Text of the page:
Canis ISSN: 2398-2942

Fibrocartilaginous embolism

Synonym(s): Fibrocartilaginous embolic neuropathy, Ischemic myelopathy, FCE

Contributor(s): Paul Cuddon, Harry Scott, Laurent Garosi

Introduction

  • Peracute onset disease, usually marked lateralization of deficits, although bilateral signs are often seen initially.
  • Cause:
    • Ischemic necrosis of spinal cord associated with fibrocartilaginous emboli in blood vessels.
    • Cervical and lumbar spinal cord enlargements commonly involved, but can occur anywhere along spinal cord.
  • Signs:
    • Peracute (<6 hours) onset of non-painful, non-progressive (after 24 hours) and often asymmetric myelopathy.
    • Reflect the location of the lesion. Can be UMN or LMN paresis/plegia.
  • Diagnosis: signs, myelography or CT/MRI scan to rule out spinal cord compression.
  • Treatment: mostly supportive care.
  • Prognosis:
    • Fair to good: if neurological signs are mild to moderate without profound LMN deficits.
    • Very poor to hopeless: with profound LMN signs with loss of pain sensation.
      Print off the owner factsheet Ischemic myelopathy Ischemic myelopathy to give to your client.

Pathogenesis

Etiology

  • Mechanism unknown - embolism most commonly occurs in the spinal cord arteries, although can be associated with veins or both arteries and veins.
  • Fibrocartilaginous emboli thought to be intervertebral disk material (nucleus pulposus).
  • In very young animals growth plate cartilage is another possible source.
  • Possible increases in intra-abdominal pressure may alter blood flow dynamics and direction to the spine, intervetebral disks and spinal cord, allowing diskal embolization of the spinal cord to occur.

Predisposing factors

General
  • A very high percentage of dogs have been exercising at the time of the embolism.

Specific

  • Hyperlipoproteinemia Hyperlipidemia has been suggested to predispose to this condition in some breeds, eg Miniature Schnauzer and Shetland Sheepdog.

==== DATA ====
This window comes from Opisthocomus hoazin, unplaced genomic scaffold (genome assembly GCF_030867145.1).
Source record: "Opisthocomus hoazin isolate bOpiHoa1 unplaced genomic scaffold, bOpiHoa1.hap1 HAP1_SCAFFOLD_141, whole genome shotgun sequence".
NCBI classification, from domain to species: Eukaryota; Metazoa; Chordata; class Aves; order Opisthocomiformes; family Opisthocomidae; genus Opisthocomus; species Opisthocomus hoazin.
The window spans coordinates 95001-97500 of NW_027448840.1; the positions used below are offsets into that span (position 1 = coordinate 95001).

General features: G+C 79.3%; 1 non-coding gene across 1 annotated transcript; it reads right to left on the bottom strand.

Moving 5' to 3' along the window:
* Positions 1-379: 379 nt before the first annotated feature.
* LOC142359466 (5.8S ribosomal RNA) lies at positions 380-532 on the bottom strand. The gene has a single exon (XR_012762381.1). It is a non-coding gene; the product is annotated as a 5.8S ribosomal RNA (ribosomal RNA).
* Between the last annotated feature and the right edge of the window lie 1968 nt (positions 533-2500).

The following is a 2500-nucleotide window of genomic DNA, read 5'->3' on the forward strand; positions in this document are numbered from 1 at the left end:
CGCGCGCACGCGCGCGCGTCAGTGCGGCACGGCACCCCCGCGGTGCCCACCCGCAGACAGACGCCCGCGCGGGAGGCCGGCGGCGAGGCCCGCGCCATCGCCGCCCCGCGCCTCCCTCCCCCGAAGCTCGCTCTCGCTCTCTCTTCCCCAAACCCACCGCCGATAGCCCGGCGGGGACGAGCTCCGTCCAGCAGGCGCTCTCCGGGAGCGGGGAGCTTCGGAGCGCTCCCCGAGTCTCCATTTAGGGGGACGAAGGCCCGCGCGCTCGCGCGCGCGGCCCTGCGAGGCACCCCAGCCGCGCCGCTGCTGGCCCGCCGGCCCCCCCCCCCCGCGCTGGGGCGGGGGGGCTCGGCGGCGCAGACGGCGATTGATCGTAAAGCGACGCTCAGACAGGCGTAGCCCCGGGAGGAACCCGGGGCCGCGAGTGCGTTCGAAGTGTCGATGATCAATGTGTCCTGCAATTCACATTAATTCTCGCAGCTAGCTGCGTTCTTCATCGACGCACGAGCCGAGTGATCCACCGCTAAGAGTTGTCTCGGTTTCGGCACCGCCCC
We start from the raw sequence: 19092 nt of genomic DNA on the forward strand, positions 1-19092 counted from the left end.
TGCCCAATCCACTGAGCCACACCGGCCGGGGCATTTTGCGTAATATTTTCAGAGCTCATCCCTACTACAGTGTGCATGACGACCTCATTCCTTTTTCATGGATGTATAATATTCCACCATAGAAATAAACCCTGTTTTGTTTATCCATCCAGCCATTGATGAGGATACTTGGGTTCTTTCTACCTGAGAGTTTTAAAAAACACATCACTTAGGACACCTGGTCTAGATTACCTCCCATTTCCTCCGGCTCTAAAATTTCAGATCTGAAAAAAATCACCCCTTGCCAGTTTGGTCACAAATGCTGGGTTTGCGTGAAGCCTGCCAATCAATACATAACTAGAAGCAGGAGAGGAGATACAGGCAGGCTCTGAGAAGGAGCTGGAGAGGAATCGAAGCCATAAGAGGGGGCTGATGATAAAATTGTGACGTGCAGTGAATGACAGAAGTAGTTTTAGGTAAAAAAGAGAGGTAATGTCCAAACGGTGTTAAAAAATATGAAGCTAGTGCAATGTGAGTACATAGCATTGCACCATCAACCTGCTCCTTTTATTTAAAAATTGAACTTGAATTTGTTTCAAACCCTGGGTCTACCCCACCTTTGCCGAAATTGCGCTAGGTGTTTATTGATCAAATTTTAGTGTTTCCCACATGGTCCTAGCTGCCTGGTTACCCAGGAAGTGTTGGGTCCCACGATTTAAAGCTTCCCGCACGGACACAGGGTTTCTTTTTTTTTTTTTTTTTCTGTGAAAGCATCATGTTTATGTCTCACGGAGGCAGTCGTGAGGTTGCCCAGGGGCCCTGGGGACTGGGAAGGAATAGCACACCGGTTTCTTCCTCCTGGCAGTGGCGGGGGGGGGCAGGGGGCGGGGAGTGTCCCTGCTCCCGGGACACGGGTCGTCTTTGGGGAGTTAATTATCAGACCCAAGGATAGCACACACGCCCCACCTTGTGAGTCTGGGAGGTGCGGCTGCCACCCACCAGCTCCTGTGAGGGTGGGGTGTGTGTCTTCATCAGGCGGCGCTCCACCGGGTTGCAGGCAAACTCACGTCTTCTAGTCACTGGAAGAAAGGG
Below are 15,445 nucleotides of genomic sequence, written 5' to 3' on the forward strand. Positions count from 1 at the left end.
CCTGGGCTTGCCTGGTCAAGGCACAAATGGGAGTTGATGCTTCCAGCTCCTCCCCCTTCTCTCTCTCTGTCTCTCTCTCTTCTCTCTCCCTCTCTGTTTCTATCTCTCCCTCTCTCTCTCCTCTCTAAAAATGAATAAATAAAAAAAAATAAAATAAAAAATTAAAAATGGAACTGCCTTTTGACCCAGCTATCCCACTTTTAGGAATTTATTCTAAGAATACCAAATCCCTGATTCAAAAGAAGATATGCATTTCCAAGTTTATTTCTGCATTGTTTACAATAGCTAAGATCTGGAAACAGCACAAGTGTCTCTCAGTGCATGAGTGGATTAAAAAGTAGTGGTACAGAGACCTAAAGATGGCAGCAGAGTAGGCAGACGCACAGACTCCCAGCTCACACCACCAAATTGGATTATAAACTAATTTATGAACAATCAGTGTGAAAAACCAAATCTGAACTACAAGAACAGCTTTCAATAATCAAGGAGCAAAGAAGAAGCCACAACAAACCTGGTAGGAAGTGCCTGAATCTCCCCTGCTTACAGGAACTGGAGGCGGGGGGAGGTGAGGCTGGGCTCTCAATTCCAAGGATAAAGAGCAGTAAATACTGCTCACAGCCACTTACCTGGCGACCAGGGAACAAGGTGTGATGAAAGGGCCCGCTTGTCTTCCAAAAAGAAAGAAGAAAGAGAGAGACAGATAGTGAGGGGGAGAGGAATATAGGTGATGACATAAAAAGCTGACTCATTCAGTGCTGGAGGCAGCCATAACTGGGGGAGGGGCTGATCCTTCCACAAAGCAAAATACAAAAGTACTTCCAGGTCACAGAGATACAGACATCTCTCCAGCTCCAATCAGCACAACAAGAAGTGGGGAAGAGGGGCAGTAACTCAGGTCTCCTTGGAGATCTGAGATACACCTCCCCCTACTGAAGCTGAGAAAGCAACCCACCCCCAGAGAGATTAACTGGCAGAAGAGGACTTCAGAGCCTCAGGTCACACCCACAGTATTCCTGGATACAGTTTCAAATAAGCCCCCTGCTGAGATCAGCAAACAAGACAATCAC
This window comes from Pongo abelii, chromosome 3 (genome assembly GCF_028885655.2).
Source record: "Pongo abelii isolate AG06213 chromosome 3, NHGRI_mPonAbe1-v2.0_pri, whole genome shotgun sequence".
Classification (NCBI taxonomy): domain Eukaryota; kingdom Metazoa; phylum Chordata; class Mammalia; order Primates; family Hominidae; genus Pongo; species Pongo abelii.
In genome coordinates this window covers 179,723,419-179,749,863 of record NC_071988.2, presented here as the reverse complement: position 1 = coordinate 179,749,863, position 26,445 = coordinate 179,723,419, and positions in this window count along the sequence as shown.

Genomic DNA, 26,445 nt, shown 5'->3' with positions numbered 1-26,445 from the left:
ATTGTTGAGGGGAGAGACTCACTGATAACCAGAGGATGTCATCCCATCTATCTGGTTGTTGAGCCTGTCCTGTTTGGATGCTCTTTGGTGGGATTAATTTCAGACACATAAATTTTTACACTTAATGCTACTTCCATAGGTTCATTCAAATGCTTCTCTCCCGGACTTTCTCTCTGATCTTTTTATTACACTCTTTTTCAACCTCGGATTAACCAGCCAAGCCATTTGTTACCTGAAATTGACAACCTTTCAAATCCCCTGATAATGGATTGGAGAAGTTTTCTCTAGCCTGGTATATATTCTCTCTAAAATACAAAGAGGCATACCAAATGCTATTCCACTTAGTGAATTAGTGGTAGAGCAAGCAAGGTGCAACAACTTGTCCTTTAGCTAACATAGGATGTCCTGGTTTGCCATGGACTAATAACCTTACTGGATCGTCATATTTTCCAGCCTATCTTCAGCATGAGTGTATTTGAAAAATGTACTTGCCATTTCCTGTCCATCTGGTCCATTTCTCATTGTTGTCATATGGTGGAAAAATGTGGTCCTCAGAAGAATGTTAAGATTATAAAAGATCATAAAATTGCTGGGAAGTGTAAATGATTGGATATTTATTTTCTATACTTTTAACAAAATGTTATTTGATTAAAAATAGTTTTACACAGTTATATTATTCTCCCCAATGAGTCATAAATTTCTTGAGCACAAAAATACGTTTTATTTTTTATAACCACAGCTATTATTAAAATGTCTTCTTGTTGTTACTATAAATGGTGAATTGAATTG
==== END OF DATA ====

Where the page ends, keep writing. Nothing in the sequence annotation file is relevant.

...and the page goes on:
Pathophysiology

  • The ischemic injury caused by the arterial obstruction initiates a series of biochemical and metabolic events which result in neuronal and glial cell dath. The grey matter is affected more severely due to its greater metabolic demand.

Timecourse

  • Immediate onset following location of embolus.

Diagnosis

This article is available in full to registered subscribers

Sign up now to purchase a 30 day trial, or Login

Treatment

This article is available in full to registered subscribers

Sign up now to purchase a 30 day trial, or Login

Outcomes

This article is available in full to registered subscribers

Sign up now to purchase a 30 day trial, or Login

Further Reading

Publications

Refereed papers

  • Recent references from PubMed and VetMedResource.
  • Bartholomew K A, Stover K E, Olby N J et al (2016) Clinical characteristics of canine fibrocartilaginous embolic myelopathy (FCE): a systematic review of 393 cases (1973-2013). Vet Rec 179, 650 PubMed.
  • Fenn J, Dress R, Volk H A et al (2016) Inter- and Intraobserver agreement for diagnosing presumptive ischemic myelopathy and acute noncompressive nucleus pulposus extrusion in dogs using magnetic resonance imagingVet Radiol Ultrasound 57, 33-40 PubMed.
  • Fenn J, Drees R, Volk H A et al (2016) Comparison of clinical signs and outcomes between dogs with presumptive ischemic myelopathy and dogs with acute noncompressive nucleus pulposus extrusion.  JAVMA 249, 767-775 PubMed.
  • De Risio L, Platt S R (2010) Fibrocartilaginous embolic myelopathy in small animalsVet Clin North Am Small Anim Pract 40, 859-869 PubMed.
  • De Risio L, Adams V, Dennis R et al (2008) Association of clinical and magnetic resonance imaging findings with outcome in dogs suspected to have ischemic myelopathy: 50 cases (2000-2006). JAVMA 233, 129-135 PubMed.
  • De Risio L, Adams V, Dennis R et al (2007) Magnetic resonance imaging findings and clinical associations in 52 dogs with suspected ischemic myelopathy. J Vet Intern Med 21, 1290-1298 PubMed.
  • Ueno H, Shimizu J, Uzuka Y et al (2005) Fibrocartilaginous embolism in a chondrodystropoid breed dog.  Aust Vet J 83, 142-144 PubMed.
  • Gandini G, Cizinauska S, Lang J et al (2003) Fibrocartilaginous embolism in 75 dogs: clinical findings and factors influencing the recovery rate. J Small Anim Pract 44, 76-80 PubMed.
  • Junker K, van den Ingh T S, Bossard M M et al (2000) Fibrocartilaginosu embolism of the spinal cord (FCE) in juvenile Irish Wolfhounds. Vet Q 22, 154-146 PubMed.
  • Cauzinille L et al (1996) Fibrocartilaginous embolism of the spinal cord in dogs - review of 36 histologically confirmed cases and retrospective study of 26 suspected cases. J Vet Intern Med 10 (4), 241-245 PubMed.
  • Oliver J E (1993) What is your neurologic diagnosis? Infarction of spinal cord caused by fibrocartilaginous embolus. JAVMA 203 (1), 49-50 PubMed.
  • Doige C E et al (1983) Fibrocartilaginous embolism and ischemic myelopathy in a four month old German Shepherd Dog. Can J Comp Med 47 (4), 499-500 PubMed.
  • Gill C W (1979) Case report - fibrocartilaginous embolic myelopathy in a dog. Can Vet J 20 (10), 273-278 PubMed.

Other sources of information

  • Neer T M (1992) Fibrocartilaginous emboli. Vet Clin North Am Small Anim Pract 22(4), 1017-1026 (Review).
  • Cook J R Jr (1988) Fibrocartilaginous emboli. Vet Clin North Am Small Anim Pract 18(3), 581-592 (Review).


ADDED